Rex, who would become John’s cat, appeared at the top of our cellar stairs in Lambertville, having got over the joists from the row house next door in hopes of better food than his master was giving him. A young single fellow, our neighbor had the kitten inflicted on him by a girlfriend. When he moved he pretended to take Rex with him, but—surprise!—little Rex got loose and came to stay at our house.
It almost seems strange to me that no cat has come to my door begging to be let in or fed since the demise of Shadow. The neighbors’ cat sleeps on our porch, where she is perfectly welcome. But when we took off for the Southland for three weeks we left no cat behind to be taken care of, and when we returned the house still smelled good. So I’m conflicted. I’d like to have a cat to pet, but I’d like to be free to travel.
Don’t call me and tell me you have a kitten for me.
The main reason we went to New Orleans was to attend Bouchercon, the premier conference for mystery readers and writers in the USA. Since Harold was with me, though, what we mostly did in that astonishing city was to hang out in the streets and be tourists. It was hot. It was humid. Sometimes it rained. Here are a few pictures we took.Jackson Square, the heart of the French Quarter. The newspapers said that some group was planning to ambush the statue of Andrew Jackson and pull it down for some political reason or other. I would hate that. Whatever you think of Jackson’s treatment of the Cherokee, he did keep the British out of New Orleans. Anyway tearing down that statue would be disrespectful to the horse.
The French Quarter is full of charming alleyways and streets.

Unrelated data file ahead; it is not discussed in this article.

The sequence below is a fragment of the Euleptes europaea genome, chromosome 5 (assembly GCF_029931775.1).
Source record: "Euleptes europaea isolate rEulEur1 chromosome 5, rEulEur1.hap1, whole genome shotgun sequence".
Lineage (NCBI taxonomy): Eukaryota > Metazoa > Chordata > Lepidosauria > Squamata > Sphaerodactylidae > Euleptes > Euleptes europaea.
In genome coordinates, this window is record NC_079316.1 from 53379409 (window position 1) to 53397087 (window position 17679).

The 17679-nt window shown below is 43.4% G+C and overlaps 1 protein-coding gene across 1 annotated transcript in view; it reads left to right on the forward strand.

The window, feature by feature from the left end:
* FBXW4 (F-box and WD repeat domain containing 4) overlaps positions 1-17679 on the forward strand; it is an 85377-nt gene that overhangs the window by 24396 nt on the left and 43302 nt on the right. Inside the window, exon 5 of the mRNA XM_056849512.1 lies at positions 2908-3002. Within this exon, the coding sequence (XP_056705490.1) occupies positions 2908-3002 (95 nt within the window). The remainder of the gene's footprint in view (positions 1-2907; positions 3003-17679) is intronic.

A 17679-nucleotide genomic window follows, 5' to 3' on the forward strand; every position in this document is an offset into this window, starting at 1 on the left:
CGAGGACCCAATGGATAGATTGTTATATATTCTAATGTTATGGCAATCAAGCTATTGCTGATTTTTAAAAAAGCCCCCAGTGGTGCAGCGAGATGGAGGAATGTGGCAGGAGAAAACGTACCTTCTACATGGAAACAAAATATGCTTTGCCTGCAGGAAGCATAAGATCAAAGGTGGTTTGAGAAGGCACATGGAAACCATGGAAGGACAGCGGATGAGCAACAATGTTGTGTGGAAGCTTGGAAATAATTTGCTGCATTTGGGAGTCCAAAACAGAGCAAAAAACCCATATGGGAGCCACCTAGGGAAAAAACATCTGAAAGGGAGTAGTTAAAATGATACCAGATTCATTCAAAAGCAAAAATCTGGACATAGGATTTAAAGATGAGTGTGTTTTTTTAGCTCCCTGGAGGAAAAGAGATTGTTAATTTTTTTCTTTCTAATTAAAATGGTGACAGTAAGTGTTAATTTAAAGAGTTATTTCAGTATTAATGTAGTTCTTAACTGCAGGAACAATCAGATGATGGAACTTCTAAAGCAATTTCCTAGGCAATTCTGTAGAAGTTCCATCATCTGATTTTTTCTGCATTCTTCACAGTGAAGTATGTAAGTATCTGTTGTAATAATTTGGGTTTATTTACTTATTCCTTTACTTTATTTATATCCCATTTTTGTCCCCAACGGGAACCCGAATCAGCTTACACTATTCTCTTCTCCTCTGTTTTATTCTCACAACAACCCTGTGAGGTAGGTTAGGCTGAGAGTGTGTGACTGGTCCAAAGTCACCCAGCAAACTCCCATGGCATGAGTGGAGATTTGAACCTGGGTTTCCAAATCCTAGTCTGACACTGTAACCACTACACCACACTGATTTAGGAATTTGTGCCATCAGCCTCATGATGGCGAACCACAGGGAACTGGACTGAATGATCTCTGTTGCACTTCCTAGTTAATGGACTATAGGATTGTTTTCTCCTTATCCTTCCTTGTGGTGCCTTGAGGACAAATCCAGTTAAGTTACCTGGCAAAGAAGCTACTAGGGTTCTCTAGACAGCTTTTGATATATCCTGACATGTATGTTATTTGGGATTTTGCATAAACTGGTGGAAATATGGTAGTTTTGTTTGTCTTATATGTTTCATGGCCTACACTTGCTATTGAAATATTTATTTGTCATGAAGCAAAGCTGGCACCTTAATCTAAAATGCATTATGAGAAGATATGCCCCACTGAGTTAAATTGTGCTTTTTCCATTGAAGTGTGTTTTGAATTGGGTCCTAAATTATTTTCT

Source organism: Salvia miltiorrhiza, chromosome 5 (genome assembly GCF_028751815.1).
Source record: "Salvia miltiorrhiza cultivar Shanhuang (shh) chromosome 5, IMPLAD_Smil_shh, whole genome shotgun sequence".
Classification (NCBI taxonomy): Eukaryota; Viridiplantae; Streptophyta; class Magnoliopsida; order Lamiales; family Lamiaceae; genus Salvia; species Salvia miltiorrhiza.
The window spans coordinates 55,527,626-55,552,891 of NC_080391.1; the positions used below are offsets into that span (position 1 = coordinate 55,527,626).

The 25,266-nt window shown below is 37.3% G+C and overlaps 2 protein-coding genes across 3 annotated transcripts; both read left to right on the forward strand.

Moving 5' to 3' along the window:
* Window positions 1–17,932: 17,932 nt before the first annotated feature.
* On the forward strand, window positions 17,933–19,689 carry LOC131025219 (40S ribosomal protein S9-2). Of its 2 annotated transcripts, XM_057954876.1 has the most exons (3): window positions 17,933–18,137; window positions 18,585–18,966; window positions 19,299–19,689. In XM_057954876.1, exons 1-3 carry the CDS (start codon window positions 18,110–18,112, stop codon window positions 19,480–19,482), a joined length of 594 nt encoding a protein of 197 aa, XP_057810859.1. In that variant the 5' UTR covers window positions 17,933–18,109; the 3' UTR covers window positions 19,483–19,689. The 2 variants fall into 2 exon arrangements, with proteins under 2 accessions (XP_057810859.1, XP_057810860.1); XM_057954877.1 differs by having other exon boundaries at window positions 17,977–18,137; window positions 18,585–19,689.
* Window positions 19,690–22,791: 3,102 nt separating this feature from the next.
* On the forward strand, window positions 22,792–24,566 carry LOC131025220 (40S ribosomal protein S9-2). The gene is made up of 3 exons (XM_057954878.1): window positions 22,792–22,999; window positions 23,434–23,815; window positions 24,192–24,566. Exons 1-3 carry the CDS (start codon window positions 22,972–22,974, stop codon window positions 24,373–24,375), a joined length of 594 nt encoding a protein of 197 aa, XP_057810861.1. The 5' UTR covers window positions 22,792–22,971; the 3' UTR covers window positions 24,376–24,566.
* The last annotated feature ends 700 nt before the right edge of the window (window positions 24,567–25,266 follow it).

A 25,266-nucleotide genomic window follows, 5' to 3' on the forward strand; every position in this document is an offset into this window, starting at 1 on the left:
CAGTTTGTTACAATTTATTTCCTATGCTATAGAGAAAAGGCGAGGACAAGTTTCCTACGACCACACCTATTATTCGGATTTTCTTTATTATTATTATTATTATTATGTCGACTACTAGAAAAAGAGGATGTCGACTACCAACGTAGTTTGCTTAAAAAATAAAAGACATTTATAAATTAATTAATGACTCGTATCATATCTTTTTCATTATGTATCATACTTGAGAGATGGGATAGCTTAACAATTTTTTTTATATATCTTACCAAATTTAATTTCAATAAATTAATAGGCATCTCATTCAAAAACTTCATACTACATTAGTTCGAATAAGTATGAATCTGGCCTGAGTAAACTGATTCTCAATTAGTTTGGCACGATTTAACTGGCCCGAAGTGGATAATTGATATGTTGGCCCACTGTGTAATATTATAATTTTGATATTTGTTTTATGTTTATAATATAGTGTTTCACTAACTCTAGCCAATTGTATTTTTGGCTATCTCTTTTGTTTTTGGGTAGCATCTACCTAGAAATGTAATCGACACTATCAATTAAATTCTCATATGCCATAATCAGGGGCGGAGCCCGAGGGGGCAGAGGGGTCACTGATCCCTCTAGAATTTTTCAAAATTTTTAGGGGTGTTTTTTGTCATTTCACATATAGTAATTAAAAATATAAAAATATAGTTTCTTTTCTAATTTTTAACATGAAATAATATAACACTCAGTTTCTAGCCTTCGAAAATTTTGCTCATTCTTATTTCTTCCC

One of the things I like best about New Orleans is the shops, fusty, dignified, relics of a bygone age. We visited one where antique guns and collectible superhero figures were displayed in glass cases like fine jewelry.
Others had what I guess must be Mardi Gras wear displayed in the windows. Or Hallowe’en costumes.It rained off and on, but never the frog-stranglers we had experienced the last time we were in New Orleans, years ago, when the water rose to our ankles. This time it was good weather for walking around and seeing the sights.
A feature of city life these days is the mimes. I guess you call them mimes, although they don’t move around, but dress up in strange clothes and hold poses. Here’s one outside the Cabildo. I loved his hat, but his boots were truly remarkable.
Last week Harold and I traveled from New York to New Orleans on the fabled Southern Crescent, now called simply the Crescent by Amtrak. Wanting to lie flat down and sleep through the night, we engaged a roomette in one of the sleeping cars, an experience I haven’t had since I was seven. Come to find out this entitles passengers to first class treatment. From the time we arrived at Penn Station in New York to the time we got off in New Orleans we were treated like royalty.